“It’s a tattoo,” she said by phone from her home in Charlottesville, Virginia. “It’s on a U-Haul. You’ll see it surface in these random places. I’ve walked into a bar and seen it behind the bar in neon lights.”

Nadia Drake and her famous dad, astronomer Frank Drake.
(Via Nadia Drake)

The Drake Equation, said Nadia, isn’t so much an equation but a framework on how to think about the possibility of life elsewhere. It’s an attempt to come up with some kind of possible number of the civilizations in the Milky Way galaxy that might be able to communicate with us earthlings, by narrowing down the number of stars, those with planets, planets that might develop life, the possibility that life might be “intelligent,” etc.

“If we remind people that it’s a framework for thinking about how to answer that question,” said Nadia, “that’s where its power is. It really takes you through the logic of thinking about, well, what do you need to know? That’s one of the reasons why it’s so sticky. Once you go through it, and you understand the logic, it actually makes so much sense. It’s a very logical, clear way to solve a problem.”

The equation was only one of Frank Drake’s contributions to SETI. Before the Drake Equation was Project Ozma, which dates back to 1960. That project, begun by Frank and named after L. Frank Baum’s fantastical Land of Oz, was designed to use radio waves as a means to search for signals from distant civilizations.

Both of us were converging on these issues of understanding what life is. Everything from its origins to things like consciousness that we can’t even really define. I guess we can’t really define its origin, either. We don’t even know that yet.

— Nadia Drake, on the commonality between her academic pursuits and her father’s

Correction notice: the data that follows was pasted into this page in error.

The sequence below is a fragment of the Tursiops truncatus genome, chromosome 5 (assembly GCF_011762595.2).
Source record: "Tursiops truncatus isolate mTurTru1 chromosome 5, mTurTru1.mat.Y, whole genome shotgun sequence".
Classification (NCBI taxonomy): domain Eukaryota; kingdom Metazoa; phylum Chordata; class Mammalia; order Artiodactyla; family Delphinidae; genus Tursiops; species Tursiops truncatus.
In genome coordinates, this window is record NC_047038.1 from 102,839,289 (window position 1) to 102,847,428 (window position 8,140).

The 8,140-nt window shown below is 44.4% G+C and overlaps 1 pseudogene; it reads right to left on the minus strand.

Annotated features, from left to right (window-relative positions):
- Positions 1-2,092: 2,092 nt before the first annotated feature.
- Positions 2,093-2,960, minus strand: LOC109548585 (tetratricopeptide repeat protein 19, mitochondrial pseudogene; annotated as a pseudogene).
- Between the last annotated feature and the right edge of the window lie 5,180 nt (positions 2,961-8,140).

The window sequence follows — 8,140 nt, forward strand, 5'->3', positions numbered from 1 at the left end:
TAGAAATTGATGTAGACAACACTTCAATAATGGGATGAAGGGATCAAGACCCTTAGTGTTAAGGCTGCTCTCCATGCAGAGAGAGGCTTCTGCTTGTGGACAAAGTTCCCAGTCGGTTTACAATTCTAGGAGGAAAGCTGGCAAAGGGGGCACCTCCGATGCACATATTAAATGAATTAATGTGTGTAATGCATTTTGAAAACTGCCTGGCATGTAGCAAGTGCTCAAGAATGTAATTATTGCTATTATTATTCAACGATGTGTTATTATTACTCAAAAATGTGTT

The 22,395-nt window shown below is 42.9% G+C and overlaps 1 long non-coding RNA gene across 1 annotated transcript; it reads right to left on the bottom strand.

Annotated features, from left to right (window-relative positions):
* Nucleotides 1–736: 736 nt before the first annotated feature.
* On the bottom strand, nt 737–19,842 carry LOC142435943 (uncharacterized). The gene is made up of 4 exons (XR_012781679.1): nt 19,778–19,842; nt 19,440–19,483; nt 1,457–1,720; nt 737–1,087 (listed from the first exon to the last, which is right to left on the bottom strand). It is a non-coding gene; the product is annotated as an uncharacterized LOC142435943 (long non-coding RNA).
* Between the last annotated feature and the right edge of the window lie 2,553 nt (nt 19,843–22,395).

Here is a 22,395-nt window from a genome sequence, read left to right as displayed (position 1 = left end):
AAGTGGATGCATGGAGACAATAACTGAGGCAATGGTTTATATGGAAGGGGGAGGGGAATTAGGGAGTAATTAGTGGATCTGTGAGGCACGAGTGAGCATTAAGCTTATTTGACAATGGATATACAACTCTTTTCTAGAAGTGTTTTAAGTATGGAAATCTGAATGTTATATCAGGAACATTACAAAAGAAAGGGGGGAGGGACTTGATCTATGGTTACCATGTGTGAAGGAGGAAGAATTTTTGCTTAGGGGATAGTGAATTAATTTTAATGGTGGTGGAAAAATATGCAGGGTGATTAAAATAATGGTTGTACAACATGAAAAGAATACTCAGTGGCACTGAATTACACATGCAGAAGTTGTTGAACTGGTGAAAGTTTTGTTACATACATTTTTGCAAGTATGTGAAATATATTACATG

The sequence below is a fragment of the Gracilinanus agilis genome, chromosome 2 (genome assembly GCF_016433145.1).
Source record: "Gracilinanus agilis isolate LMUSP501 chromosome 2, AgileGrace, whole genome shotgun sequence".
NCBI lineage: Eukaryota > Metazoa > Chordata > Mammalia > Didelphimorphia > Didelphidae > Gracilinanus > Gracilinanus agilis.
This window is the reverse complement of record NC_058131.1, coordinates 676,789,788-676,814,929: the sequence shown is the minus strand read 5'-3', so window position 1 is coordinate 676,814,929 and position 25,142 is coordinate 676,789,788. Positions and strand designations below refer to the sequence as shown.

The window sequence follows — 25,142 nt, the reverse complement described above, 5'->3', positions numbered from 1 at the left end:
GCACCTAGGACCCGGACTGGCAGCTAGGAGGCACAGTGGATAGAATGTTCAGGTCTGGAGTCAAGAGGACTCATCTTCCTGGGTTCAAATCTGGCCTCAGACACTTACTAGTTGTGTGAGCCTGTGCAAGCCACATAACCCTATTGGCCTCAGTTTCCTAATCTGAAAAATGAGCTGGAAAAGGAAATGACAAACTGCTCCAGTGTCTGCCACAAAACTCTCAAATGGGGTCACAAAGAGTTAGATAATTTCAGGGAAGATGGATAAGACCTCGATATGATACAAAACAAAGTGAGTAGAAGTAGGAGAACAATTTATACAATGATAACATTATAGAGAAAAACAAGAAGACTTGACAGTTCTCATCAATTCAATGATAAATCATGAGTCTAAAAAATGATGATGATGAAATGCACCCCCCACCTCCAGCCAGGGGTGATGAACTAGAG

Before Frank Drake, the idea of extraterrestrial life forms was largely the stuff of popular culture and science fiction. Drake brought a degree of scientific credibility to the issue. He also developed a crude binary means to communicate with alien civilizations, and he authored (along with Sagan) the Arecibo Message, a coded summary of human life and where you might find Earth in the cosmos. (Frank had the Arecibo Message rendered into stained glass, which he had in his Aptos home.)

Also with Sagan, he designed the Pioneer Plaques, a pair of aluminum plates with illustrations about the human race that were placed aboard the Pioneer space probes in 1972 and 1973. He was also even involved in the creation of the Golden Record, a copper-plate recording of many of the sounds of Earth, from a Chuck Berry song to a baby crying.

In short, Frank Drake spent his entire professional life trying to get the attention of some intelligent life form. But he never succumbed to the Spielbergian fantasy that he would one day meet or interact with little green men. “The idea that you’re going to communicate, that you’re going to ask questions and get answers, that’s absurd,” he told me back in 2018. “That’s not going to happen.”

On top of the unfathomable vastness of space and remoteness of our little outpost in the universe, time is the one element that makes alien contact also unlikely in the extreme. Any radio signal that we discover from some alien intelligent life might be thousands of years old.